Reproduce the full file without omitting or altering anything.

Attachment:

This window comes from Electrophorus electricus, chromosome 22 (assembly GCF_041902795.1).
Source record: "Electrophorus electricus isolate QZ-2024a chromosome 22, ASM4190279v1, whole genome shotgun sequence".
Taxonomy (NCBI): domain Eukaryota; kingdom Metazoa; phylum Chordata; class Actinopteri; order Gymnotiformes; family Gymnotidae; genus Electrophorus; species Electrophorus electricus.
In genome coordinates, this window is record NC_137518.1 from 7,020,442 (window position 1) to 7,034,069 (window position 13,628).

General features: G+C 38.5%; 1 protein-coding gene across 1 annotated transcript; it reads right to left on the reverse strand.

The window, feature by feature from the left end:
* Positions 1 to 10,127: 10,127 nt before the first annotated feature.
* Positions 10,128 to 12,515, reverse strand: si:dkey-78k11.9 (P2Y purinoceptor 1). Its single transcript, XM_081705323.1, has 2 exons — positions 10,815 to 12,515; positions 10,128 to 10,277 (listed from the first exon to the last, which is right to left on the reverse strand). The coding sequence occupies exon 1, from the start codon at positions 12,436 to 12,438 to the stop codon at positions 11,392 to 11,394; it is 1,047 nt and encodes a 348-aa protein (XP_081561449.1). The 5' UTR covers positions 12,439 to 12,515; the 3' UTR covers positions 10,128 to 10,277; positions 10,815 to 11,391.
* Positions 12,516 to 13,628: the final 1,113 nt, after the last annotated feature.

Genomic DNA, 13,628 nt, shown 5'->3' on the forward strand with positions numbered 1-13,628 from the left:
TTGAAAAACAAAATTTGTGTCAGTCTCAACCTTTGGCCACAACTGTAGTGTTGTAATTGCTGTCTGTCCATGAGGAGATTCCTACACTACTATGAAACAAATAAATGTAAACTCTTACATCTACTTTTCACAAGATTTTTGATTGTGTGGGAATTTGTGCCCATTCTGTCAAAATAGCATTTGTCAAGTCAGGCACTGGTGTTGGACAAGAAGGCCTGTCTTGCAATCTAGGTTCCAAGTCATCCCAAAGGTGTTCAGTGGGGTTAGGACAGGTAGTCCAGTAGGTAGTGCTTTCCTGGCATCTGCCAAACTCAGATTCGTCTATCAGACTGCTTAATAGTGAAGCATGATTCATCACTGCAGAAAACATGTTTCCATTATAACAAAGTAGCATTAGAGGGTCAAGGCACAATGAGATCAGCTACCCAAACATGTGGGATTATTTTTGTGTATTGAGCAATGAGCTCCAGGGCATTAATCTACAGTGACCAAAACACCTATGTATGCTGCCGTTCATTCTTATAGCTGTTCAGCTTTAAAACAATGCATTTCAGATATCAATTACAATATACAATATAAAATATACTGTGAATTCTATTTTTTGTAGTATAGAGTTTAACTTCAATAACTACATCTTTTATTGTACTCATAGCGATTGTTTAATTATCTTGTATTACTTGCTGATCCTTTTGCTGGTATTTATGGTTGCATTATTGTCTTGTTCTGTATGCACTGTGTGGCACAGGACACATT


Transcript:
This window comes from Electrophorus electricus, chromosome 22 (assembly GCF_041902795.1).
Source record: "Electrophorus electricus isolate QZ-2024a chromosome 22, ASM4190279v1, whole genome shotgun sequence".
Taxonomy (NCBI): domain Eukaryota; kingdom Metazoa; phylum Chordata; class Actinopteri; order Gymnotiformes; family Gymnotidae; genus Electrophorus; species Electrophorus electricus.
In genome coordinates, this window is record NC_137518.1 from 7,020,442 (window position 1) to 7,034,069 (window position 13,628).

General features: G+C 38.5%; 1 protein-coding gene across 1 annotated transcript; it reads right to left on the reverse strand.

The window, feature by feature from the left end:
* Positions 1 to 10,127: 10,127 nt before the first annotated feature.
* Positions 10,128 to 12,515, reverse strand: si:dkey-78k11.9 (P2Y purinoceptor 1). Its single transcript, XM_081705323.1, has 2 exons — positions 10,815 to 12,515; positions 10,128 to 10,277 (listed from the first exon to the last, which is right to left on the reverse strand). The coding sequence occupies exon 1, from the start codon at positions 12,436 to 12,438 to the stop codon at positions 11,392 to 11,394; it is 1,047 nt and encodes a 348-aa protein (XP_081561449.1). The 5' UTR covers positions 12,439 to 12,515; the 3' UTR covers positions 10,128 to 10,277; positions 10,815 to 11,391.
* Positions 12,516 to 13,628: the final 1,113 nt, after the last annotated feature.

Genomic DNA, 13,628 nt, shown 5'->3' on the forward strand with positions numbered 1-13,628 from the left:
TTGAAAAACAAAATTTGTGTCAGTCTCAACCTTTGGCCACAACTGTAGTGTTGTAATTGCTGTCTGTCCATGAGGAGATTCCTACACTACTATGAAACAAATAAATGTAAACTCTTACATCTACTTTTCACAAGATTTTTGATTGTGTGGGAATTTGTGCCCATTCTGTCAAAATAGCATTTGTCAAGTCAGGCACTGGTGTTGGACAAGAAGGCCTGTCTTGCAATCTAGGTTCCAAGTCATCCCAAAGGTGTTCAGTGGGGTTAGGACAGGTAGTCCAGTAGGTAGTGCTTTCCTGGCATCTGCCAAACTCAGATTCGTCTATCAGACTGCTTAATAGTGAAGCATGATTCATCACTGCAGAAAACATGTTTCCATTATAACAAAGTAGCATTAGAGGGTCAAGGCACAATGAGATCAGCTACCCAAACATGTGGGATTATTTTTGTGTATTGAGCAATGAGCTCCAGGGCATTAATCTACAGTGACCAAAACACCTATGTATGCTGCCGTTCATTCTTATAGCTGTTCAGCTTTAAAACAATGCATTTCAGATATCAATTACAATATACAATATAAAATATACTGTGAATTCTATTTTTTGTAGTATAGAGTTTAACTTCAATAACTACATCTTTTATTGTACTCATAGCGATTGTTTAATTATCTTGTATTACTTGCTGATCCTTTTGCTGGTATTTATGGTTGCATTATTGTCTTGTTCTGTATGCACTGTGTGGCACAGGACACATT